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Money, money everywhere …except in your pocket?


There’s lots of money sloshing around the financial system these days. The Federal Reserve has established a target range of 0-0.25 percent for its key rate, bringing it closer to unconventional action to lift the economy out of a year-long recession.

From Washington, the first package aimed at rescuing the credit crisis-hit banking sector amounted to $700 billion. Treasury can use only half of that amount and it has already pledged all but $15 billion of it. The Senate has refused to pass a $14 billion rescue package for Detroit’s three major car companies last week, leaving it in the hands of the Bush administration to work out a deal.

So far, the names that are on the receiving end of all the cash — AIG, JPMorgan, Citigroup, Merrill Lynch and if a deal can be made, General Motors, Ford and Chrysler — are all very big companies.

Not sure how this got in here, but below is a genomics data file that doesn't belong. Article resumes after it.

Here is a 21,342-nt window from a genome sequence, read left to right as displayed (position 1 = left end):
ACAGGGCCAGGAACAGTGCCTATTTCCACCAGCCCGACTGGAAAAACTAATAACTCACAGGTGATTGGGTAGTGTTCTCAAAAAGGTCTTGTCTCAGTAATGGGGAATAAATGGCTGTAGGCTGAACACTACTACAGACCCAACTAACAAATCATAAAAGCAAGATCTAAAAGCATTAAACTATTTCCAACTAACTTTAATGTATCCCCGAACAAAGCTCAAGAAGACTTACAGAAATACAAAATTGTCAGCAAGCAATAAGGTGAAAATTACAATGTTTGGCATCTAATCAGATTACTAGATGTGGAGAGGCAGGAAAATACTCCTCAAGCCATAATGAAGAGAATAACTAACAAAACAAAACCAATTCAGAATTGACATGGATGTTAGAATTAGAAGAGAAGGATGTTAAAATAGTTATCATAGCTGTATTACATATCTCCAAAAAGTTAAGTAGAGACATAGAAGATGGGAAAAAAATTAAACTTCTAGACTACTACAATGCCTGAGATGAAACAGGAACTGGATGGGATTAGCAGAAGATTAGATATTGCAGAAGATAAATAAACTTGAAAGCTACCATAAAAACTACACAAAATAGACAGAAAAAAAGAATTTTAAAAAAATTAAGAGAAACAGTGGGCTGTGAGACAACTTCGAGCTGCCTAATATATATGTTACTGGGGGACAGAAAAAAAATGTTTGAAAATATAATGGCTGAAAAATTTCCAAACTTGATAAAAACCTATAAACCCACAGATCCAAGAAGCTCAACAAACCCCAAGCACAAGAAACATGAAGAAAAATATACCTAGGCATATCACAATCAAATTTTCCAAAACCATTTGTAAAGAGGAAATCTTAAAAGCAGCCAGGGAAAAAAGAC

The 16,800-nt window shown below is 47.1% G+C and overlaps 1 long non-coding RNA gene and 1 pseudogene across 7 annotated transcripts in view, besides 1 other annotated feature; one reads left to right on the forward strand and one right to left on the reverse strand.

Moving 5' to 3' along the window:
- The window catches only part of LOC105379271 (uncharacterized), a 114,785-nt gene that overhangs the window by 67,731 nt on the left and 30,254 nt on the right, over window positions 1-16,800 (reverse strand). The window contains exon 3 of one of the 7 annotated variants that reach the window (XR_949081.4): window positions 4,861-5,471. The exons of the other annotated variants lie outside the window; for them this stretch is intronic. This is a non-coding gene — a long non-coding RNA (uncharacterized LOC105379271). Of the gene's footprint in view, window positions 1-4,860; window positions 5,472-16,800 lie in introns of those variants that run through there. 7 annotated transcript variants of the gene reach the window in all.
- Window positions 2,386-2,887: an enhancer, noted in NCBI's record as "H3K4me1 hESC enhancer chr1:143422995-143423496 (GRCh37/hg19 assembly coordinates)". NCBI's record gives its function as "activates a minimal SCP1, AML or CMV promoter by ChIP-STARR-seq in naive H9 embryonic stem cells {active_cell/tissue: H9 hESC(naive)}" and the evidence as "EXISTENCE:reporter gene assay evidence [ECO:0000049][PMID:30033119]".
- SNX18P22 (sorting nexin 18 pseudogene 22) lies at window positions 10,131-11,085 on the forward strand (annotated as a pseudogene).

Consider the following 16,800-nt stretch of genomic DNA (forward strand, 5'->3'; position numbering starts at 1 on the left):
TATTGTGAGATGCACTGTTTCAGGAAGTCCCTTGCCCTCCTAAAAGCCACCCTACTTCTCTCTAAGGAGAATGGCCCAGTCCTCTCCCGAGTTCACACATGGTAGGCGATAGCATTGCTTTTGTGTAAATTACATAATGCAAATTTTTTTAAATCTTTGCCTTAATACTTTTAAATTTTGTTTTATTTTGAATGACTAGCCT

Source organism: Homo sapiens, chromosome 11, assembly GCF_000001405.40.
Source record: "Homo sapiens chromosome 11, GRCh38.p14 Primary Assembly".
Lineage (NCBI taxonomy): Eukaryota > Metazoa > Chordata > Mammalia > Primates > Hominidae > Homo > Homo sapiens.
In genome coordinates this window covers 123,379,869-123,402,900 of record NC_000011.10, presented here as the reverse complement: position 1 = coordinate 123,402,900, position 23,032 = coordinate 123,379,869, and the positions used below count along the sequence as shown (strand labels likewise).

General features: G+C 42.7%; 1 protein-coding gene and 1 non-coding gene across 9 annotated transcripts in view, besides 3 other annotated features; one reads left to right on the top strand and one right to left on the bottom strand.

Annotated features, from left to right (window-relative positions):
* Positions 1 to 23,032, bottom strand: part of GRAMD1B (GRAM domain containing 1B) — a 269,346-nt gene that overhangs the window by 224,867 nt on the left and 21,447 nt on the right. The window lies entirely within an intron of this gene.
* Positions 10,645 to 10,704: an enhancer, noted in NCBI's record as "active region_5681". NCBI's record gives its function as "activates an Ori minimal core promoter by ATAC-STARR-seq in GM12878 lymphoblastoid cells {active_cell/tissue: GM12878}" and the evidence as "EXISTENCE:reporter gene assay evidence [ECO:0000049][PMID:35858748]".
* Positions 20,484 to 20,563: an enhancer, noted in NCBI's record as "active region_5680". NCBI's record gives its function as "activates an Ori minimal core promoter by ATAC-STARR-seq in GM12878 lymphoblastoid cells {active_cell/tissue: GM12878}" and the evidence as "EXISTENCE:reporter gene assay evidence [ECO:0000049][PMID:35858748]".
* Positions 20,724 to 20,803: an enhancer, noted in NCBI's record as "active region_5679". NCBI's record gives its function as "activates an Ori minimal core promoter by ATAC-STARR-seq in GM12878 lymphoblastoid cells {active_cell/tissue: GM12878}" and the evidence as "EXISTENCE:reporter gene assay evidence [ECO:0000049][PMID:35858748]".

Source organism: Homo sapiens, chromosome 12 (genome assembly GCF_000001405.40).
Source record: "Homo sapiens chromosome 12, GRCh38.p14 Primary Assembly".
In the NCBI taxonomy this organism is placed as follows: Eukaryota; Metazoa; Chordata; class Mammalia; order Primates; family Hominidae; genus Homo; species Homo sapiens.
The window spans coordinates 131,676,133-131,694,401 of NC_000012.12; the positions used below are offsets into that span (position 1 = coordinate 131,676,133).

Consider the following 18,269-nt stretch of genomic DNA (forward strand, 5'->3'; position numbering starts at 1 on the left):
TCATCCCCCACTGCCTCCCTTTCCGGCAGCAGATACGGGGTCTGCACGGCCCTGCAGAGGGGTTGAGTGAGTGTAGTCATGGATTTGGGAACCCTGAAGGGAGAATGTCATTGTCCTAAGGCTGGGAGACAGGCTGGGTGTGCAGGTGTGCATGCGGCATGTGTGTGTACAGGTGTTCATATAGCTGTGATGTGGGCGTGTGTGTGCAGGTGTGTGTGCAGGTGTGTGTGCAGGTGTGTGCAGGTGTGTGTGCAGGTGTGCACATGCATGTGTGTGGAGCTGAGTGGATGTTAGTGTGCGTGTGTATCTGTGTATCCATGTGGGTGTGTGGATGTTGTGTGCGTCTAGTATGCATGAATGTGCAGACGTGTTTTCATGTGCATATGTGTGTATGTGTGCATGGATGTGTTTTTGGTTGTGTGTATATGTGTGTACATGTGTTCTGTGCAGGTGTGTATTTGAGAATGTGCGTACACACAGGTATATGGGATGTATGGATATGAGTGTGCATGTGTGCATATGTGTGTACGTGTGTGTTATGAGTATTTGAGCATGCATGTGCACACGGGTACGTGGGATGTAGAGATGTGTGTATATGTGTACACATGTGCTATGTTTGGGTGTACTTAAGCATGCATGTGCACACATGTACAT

The Fed’s latest move could help funnel some cash to the ordinary folks at the helm of the economic ship. What do you think, will any of the money flooding the financial system reach smaller companies or other borrowers? If you’re an individual looking for more cash, are you having trouble and do you think help is on the way?

Back in coach for Wall Street, Goldman pulls the free soda

A trader puts his hand to his face while working on the floor of the New York Stock Exchange in New York November 1, 2007.For many bankers and traders, the days of company perks such as sleek limos, cushy business seats, and fat steaks are gone.

Credit Suisse has reduced some cell phone subsidies and done away with car vouchers. Merrill Lynch has banned business class travel for some divisions. Goldman Sachs has pulled free soda and JPMorgan has upped the requirements for free meals and car rides.